Key stakeholders are pressuring boards of directors to better handle near-term risks and to identify strategic risks that might affect future operating performance. More companies are implementing enterprise risk management (ERM) to identify strategic and operating risks, in addition to financial risks, and define the organization’s overall risk appetite.
Rising Expectations for the Audit Committee
Boards are seeking more risk intelligence to help them evaluate the trade-offs between risk and return when weighing strategic alternatives. The audit committee is responsible for oversight of the internal and external auditors as well as financial reporting. In part because the assessment of internal controls over financial reporting is risk-based, the audit committee is increasingly being charged with overseeing management’s risk policies and discussing the enterprise’s key risk exposures with management. Audit committees charged with risk oversight are placing demands on management for more information about key risk exposures and risk management processes.
The Role of the CFO and Internal Audit
The CFO is the executive most often responsible for reporting on risk issues to the board according to The Conference Board’s 2006 report, The Role of U.S. Corporate Boards in Enterprise Risk Management. CFOs are well positioned to lead an enterprise’s risk management effort because they are required to understand key activities related to financial and operational performance in their management of the enterprise’s finances. This understanding facilitates the tasks of defining risk terminology, identifying potential risk drivers and risk events, and assessing the probability and impact of risk events using uniform criteria across the enterprise.
The internal audit function is involved in risk assessment and risk management activities. However, an Institute of Internal Audit position paper, The Role of Internal Auditing in Enterprisewide Risk Management, recommends that internal audit should not be involved in developing the risk management process for board approval, imposing risk management processes, managing identified risks or setting the risk appetite of the enterprise. Internal audit should monitor the effectiveness of ERM processes designed by senior management by evaluating and giving assurance on risk management processes, evaluating the reporting of key risks, and reviewing the management of key risks.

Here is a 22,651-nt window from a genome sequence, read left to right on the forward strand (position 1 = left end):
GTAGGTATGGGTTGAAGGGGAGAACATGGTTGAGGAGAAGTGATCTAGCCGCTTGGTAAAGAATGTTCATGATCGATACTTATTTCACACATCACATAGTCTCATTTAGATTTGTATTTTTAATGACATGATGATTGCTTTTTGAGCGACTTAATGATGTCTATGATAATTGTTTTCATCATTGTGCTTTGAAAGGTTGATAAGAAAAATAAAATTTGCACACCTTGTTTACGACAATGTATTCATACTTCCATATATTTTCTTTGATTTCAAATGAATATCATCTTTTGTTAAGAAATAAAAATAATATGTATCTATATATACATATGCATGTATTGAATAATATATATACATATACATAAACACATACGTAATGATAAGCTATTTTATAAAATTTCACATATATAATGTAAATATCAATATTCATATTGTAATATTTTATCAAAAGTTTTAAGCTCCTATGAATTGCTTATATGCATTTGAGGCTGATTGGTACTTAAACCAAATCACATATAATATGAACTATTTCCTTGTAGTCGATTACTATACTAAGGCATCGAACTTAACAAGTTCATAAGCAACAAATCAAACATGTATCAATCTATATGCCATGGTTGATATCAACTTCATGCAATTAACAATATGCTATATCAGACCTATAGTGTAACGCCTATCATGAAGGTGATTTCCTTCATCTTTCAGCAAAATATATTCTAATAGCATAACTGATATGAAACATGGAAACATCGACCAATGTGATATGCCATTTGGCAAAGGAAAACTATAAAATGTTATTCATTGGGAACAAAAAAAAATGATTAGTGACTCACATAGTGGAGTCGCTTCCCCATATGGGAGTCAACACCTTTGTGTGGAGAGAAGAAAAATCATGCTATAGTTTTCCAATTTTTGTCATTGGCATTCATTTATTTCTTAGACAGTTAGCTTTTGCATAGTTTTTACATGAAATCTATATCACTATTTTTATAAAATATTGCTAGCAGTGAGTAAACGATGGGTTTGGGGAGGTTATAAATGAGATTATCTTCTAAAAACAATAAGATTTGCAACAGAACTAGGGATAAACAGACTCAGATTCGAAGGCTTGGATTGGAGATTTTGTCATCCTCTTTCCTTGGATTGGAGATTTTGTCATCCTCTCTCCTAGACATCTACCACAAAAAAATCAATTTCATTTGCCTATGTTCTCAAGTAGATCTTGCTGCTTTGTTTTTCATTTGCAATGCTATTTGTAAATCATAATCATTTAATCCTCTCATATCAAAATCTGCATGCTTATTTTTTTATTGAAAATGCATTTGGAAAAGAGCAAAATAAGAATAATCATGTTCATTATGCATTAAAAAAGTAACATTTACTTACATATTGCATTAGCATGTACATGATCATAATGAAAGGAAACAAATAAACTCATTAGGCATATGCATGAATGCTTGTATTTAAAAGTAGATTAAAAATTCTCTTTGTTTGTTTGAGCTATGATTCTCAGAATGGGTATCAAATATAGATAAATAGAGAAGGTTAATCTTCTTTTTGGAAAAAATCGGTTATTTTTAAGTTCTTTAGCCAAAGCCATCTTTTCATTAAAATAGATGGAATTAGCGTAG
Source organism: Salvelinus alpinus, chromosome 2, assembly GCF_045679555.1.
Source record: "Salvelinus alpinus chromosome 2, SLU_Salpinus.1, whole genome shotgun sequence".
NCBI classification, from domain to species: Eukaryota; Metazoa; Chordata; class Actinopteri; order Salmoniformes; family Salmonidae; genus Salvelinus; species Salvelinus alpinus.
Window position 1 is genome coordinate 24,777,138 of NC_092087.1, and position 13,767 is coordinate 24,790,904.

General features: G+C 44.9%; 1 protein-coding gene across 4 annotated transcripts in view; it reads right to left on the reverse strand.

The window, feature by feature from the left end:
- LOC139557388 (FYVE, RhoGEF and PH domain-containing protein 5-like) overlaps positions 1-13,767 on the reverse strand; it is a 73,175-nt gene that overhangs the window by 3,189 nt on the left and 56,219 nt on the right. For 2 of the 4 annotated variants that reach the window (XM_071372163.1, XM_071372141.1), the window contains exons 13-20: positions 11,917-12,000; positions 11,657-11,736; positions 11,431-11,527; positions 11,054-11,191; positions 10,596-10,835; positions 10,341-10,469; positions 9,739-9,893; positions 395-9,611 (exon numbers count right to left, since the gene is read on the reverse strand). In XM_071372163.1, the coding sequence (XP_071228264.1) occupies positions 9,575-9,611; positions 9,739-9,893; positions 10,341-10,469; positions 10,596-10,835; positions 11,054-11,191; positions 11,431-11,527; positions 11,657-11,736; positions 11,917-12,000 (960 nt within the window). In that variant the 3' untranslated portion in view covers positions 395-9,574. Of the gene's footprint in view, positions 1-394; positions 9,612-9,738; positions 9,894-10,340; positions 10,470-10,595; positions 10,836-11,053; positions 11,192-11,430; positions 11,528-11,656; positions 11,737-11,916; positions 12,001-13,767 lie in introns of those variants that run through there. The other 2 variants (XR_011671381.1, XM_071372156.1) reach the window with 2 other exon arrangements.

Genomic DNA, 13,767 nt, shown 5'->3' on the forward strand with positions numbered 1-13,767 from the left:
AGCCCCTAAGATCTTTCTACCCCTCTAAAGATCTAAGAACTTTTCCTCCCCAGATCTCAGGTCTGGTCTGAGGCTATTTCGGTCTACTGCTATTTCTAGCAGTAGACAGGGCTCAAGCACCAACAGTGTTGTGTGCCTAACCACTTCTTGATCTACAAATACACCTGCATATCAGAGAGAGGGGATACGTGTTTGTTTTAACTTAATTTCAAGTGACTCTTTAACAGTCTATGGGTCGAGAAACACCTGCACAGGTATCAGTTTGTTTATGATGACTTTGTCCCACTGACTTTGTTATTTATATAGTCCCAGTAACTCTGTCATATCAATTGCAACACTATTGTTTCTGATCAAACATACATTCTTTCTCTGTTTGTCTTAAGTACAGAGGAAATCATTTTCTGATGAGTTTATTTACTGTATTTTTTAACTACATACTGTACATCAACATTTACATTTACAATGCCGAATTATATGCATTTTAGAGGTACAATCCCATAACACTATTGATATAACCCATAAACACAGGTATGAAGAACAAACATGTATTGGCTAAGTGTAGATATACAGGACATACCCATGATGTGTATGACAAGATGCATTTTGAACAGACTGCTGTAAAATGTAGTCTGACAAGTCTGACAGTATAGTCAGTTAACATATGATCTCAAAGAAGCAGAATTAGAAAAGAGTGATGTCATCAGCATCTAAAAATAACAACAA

Realistic Expectations for Enterprise Risk Management
ERM implementation is a process, which also involves cultural changes for the enterprise, whereby risk oversight improves over time. ERM efforts should be designed to more effectively manage risks on an enterprise-wide basis while realizing that effective ERM will help the enterprise better identify and manage risk, but not lower risk.
In its 2006 report, The Role of U.S. Corporate Boards in Enterprise Risk Management, the Conference Board found that a majority of boards believe that strategic risks pose the greatest threat to a company. Boards believed that more risk intelligence would help them evaluate risk/return trade-offs when considering strategic alternatives. Audit committees are exerting pressure on their external auditors to share risk information and key business risks affecting the enterprise identified during the process of understanding the entity and its business environment necessary to complete audits of the financial statements or internal controls. Auditors of publicly traded companies may also identify deficiencies in risk responses as they assess the effectiveness of internal controls surrounding core business processes that affect financial reporting.
The board of directors, and specifically the audit committee, is under increasing pressure from stakeholders to improve management’s process for identifying, assessing, and responding to specific risks in the near term and anticipating future risks. IBM’s Global CFO Study 2008 found that 62% of enterprises with revenues in excess of $5 billion encountered a major risk event in the last three years and 42% of CFOs indicated that their enterprise was not adequately prepared. In response to the increase in the volume and complexity of risks, the audit committee is being increasingly relied upon to oversee the management of risk.
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